In the same era the Captain Wally Muller owner of charter boat Coralita began operation for scuba divers.  The first live-aboard and with dive destinations to The Coral Sea.
We hope you will enjoy these pages from the past.

Many of the arguments used by China, Japan, Russia and several North African countries to oppose the measure were expected to be recycled by delegates later this week when proposals to tightening regulations on the shark trade are considered.

China and Russia argued that shark populations aren’t suffering. Japan insisted that current measures in place are more than adequate. Developing countries like Libya and Morocco complained that any effort to protect sharks would damage the economies of poor fishing nations and burden them with expensive enforcement requirements.

The Chinese delegation said there was no scientific evidence that the shark’s survival is threatened and CITES was not the right forum to handle the issue. The Chinese would prefer to leave regulation to existing tools like the U.N. Food and Agriculture Organization and regional bodies which conservationists argue have failed to crackdown on illegal fishing and even uphold their own modest quotas.

There’s a lot of out-of-date information circulating.  Consider these points first.
1.  Fishermen prefer to catch marlin, swordfish, tuna – high value products.
2.  Sharks take the baits intended for tuna, marlin, on lines many kilometers long.
3.  Sharks, unable to swim, then drown.  Unable to swim, they drown, dead in 95% of cases.
4.  So, what to do with the dead sharks?  Throw them away?  Process them for $2-3 kilo?
5.  Many (or most) countries, by law, now make fishermen bring whole sharks home, fins attached.
6.  Shark meat is processed into fake fish products, crab sticks, fish fingers etc.
7.  Shark fins are just a bonus, (as compared with a large tuna) crazy to wast them.
8.  A new bait is being trialed, a bait that tuna take yet is distasteful to sharks. It’s expensive.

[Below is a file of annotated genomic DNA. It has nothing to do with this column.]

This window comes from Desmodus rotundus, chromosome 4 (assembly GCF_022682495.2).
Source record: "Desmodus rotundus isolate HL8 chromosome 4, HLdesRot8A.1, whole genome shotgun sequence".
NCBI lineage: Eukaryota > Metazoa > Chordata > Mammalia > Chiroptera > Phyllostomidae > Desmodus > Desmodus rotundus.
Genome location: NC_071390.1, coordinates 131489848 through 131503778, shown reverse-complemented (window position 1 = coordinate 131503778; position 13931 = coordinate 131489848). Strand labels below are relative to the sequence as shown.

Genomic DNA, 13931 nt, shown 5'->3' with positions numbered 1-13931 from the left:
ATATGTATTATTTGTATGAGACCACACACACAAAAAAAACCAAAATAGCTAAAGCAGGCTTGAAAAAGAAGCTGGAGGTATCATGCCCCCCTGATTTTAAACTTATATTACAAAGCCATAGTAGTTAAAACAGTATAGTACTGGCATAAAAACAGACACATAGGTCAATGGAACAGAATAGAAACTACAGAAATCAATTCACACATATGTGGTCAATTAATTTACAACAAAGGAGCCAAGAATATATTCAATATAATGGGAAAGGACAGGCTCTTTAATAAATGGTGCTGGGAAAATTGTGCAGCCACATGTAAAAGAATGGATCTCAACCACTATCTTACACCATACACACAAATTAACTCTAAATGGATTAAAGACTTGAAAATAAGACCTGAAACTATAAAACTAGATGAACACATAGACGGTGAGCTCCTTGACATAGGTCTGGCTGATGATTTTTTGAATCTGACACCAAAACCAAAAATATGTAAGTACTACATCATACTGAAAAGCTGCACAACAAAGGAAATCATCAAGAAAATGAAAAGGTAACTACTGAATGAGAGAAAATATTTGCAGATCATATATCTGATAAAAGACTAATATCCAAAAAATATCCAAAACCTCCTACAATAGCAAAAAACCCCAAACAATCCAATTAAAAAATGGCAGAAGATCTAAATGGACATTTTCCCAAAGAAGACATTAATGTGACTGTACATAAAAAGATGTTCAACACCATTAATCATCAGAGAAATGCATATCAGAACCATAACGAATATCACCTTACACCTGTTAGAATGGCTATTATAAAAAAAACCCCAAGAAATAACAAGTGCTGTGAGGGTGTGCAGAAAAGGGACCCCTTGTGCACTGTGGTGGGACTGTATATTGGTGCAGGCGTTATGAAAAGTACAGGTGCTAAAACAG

9.  Fishermen see many sharks offshore and sincerely believe there is no detrimental shortage.
10. There is a decline in all other fin fish, world-wide this is accelerating.
11.  Shark diving companies would have you believe all of the above shark info is untrue.
12.  Same applies to self-promoting marine ‘experts’.  Easy to be interviewed speaking ‘doom and gloom’ info.
13.  Bottom line at Taipei Shark Conference 2002 “We (scientists) should speak more often with fishermen to help with our research.

A world decline in fin fish is resulting in small shark becoming acceptable as cheaper substitute species.  Fins must not be removed at sea – a law for several years in most but not all countries.

WildAid organized the International Shark Conference in Taipei which focused on shark fining and brought about changes in fisheries laws.  The published magazine for the conference is now available on line “The End of the Line”.

The picture of a recently fined shark was an error in that a blunt knife has been used and only the dorsal fin removed. Otherwise there is some excellent research material here.

Double click picture

A larger and similar picture is at  http://fathomoz.wordpress.com

Walter A.Starck, Vic Ley, Ron Taylor, Phil Eather, Richard Weir, Wally Gibbins, Mal McLeod, Gai Girdlestone, John Harding

Wally Muller, Van Laman, Ben Cropp, Kathy Troutt, Lynn Roberts, John Michael Harding, Bob Grounds, Dean Cropp, Ron Taylor, Trevor Collins (with marlin), Valerie May Taylor, Henri Bource.




RON IBLE (White Water Wanderers) 30 April 2013  R.I.P. mate


Photo’s by JOHN HARDING for Peer Productions, Cairns, Queensland

click to enlarge

We went 250 miles offshore in this tiny fishing boat.   A great adventure with a pioneer of The Great Barrier Reef, Captain Wally Muller- later of Coralita charter boat notoriety. Coralita was Australia’s first scuba dive boat on the GBR, launched in 1969.